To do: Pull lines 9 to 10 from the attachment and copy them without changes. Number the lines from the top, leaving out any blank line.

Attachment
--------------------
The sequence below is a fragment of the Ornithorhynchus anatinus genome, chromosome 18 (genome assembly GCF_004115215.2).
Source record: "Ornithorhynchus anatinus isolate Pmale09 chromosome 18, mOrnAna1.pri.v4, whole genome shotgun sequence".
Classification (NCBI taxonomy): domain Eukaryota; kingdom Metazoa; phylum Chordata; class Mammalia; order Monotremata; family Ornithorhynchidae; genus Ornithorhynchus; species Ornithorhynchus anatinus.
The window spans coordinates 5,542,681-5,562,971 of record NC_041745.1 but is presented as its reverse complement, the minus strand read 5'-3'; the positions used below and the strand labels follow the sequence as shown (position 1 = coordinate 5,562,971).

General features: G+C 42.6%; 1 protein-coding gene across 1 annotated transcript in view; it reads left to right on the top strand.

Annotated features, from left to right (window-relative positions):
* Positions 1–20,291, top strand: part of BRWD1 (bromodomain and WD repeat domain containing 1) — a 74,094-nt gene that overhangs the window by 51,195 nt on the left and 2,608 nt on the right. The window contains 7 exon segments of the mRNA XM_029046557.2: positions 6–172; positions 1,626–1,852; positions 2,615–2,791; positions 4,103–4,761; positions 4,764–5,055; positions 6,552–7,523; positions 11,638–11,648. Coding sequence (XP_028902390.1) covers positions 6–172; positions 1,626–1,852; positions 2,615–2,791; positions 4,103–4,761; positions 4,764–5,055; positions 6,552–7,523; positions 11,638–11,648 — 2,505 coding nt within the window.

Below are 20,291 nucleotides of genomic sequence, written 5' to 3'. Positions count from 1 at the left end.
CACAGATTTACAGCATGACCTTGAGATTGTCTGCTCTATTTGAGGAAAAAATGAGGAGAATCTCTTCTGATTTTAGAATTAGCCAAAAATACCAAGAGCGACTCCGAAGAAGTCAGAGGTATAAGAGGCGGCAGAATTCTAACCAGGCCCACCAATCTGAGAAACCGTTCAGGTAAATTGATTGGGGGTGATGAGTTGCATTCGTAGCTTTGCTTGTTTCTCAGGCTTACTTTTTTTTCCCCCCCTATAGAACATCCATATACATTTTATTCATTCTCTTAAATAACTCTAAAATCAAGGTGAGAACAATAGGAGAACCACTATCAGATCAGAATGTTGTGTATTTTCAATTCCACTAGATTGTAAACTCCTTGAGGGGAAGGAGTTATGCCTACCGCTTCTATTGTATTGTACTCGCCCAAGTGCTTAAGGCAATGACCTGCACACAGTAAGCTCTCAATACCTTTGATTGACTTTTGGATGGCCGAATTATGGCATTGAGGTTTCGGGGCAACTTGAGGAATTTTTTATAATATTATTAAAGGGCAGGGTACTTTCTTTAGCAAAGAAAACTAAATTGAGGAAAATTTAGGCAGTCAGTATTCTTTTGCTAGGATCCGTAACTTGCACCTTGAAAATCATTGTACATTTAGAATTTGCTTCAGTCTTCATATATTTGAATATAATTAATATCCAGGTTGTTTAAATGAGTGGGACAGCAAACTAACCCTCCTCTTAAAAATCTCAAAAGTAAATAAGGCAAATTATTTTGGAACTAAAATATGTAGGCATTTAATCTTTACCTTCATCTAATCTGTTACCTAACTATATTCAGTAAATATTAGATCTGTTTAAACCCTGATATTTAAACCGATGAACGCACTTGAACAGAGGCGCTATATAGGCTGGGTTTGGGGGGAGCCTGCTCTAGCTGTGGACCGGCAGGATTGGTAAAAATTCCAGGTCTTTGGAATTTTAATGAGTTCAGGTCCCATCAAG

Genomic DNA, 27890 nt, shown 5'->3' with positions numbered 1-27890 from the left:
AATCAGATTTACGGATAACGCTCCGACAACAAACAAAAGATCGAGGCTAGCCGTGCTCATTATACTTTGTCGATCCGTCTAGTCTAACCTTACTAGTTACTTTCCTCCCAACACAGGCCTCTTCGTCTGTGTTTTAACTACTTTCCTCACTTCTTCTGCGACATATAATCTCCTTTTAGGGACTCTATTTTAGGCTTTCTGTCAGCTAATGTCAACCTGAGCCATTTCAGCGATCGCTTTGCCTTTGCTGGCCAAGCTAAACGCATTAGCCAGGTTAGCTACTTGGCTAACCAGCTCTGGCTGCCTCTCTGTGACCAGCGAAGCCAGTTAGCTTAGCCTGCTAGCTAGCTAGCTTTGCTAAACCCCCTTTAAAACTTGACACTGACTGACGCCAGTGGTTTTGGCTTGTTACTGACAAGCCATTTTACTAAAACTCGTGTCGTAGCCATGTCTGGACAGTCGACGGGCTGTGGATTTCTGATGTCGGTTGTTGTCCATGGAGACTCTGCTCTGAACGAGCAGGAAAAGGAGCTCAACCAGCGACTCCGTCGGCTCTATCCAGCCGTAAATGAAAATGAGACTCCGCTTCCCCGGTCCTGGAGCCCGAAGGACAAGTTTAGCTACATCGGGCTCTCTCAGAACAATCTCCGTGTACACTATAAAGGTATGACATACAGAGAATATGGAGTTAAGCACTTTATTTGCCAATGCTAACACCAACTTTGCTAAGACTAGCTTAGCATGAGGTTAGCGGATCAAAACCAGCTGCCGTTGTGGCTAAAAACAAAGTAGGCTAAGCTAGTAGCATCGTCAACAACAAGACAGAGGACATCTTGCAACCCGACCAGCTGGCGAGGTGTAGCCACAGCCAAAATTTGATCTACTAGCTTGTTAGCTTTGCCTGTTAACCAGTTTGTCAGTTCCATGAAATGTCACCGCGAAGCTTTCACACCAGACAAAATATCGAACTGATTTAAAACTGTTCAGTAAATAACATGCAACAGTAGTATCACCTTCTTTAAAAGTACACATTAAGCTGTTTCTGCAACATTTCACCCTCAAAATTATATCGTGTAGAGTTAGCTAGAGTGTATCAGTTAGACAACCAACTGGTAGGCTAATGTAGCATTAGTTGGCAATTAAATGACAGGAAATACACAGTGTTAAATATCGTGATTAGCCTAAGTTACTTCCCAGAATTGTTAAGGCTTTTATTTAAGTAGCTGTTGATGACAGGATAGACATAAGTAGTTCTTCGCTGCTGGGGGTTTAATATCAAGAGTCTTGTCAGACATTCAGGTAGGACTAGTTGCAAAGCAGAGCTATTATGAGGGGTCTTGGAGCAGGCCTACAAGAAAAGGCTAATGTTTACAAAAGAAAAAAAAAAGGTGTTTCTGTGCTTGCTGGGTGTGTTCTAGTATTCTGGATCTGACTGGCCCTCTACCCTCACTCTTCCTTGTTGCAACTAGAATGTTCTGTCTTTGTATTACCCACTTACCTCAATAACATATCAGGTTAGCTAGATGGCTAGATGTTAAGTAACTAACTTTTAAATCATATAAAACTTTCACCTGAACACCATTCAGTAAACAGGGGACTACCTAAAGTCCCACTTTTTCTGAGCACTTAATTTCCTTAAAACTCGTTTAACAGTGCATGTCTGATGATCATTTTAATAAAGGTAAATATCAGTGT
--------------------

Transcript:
CACAGATTTACAGCATGACCTTGAGATTGTCTGCTCTATTTGAGGAAAAAATGAGGAGAATCTCTTCTGATTTTAGAATTAGCCAAAAATACCAAGAGCGACTCCGAAGAAGTCAGAGGTATAAGAGGCGGCAGAATTCTAACCAGGCCCACCAATCTGAGAAACCGTTCAGGTAAATTGATTGGGGGTGATGAGTTGCATTCGTAGCTTTGCTTGTTTCTCAGGCTTACTTTTTTTTCCCCCCCTATAGAACATCCATATACATTTTATTCATTCTCTTAAATAACTCTAAAATCAAGGTGAGAACAATAGGAGAACCACTATCAGATCAGAATGTTGTGTATTTTCAATTCCACTAGATTGTAAACTCCTTGAGGGGAAGGAGTTATGCCTACCGCTTCTATTGTATTGTACTCGCCCAAGTGCTTAAGGCAATGACCTGCACACAGTAAGCTCTCAATACCTTTGATTGACTTTTGGATGGCCGAATTATGGCATTGAGGTTTCGGGGCAACTTGAGGAATTTTTTATAATATTATTAAAGGGCAGGGTACTTTCTTTAGCAAAGAAAACTAAATTGAGGAAAATTTAGGCAGTCAGTATTCTTTTGCTAGGATCCGTAACTTGCACCTTGAAAATCATTGTACATTTAGAATTTGCTTCAGTCTTCATATATTTGAATATAATTAATATCCAGGTTGTTTAAATGAGTGGGACAGCAAACTAACCCTCCTCTTAAAAATCTCAAAAGTAAATAAGGCAAATTATTTTGGAACTAAAATATGTAGGCATTTAATCTTTACCTTCATCTAATCTGTTACCTAACTATATTCAGTAAATATTAGATCTGTTTAAACCCTGATATTTAAACCGATGAACGCACTTGAACAGAGGCGCTATATAGGCTGGGTTTGGGGGGAGCCTGCTCTAGCTGTGGACCGGCAGGATTGGTAAAAATTCCAGGTCTTTGGAATTTTAATGAGTTCAGGTCCCATCAAG

Genomic DNA, 27890 nt, shown 5'->3' with positions numbered 1-27890 from the left: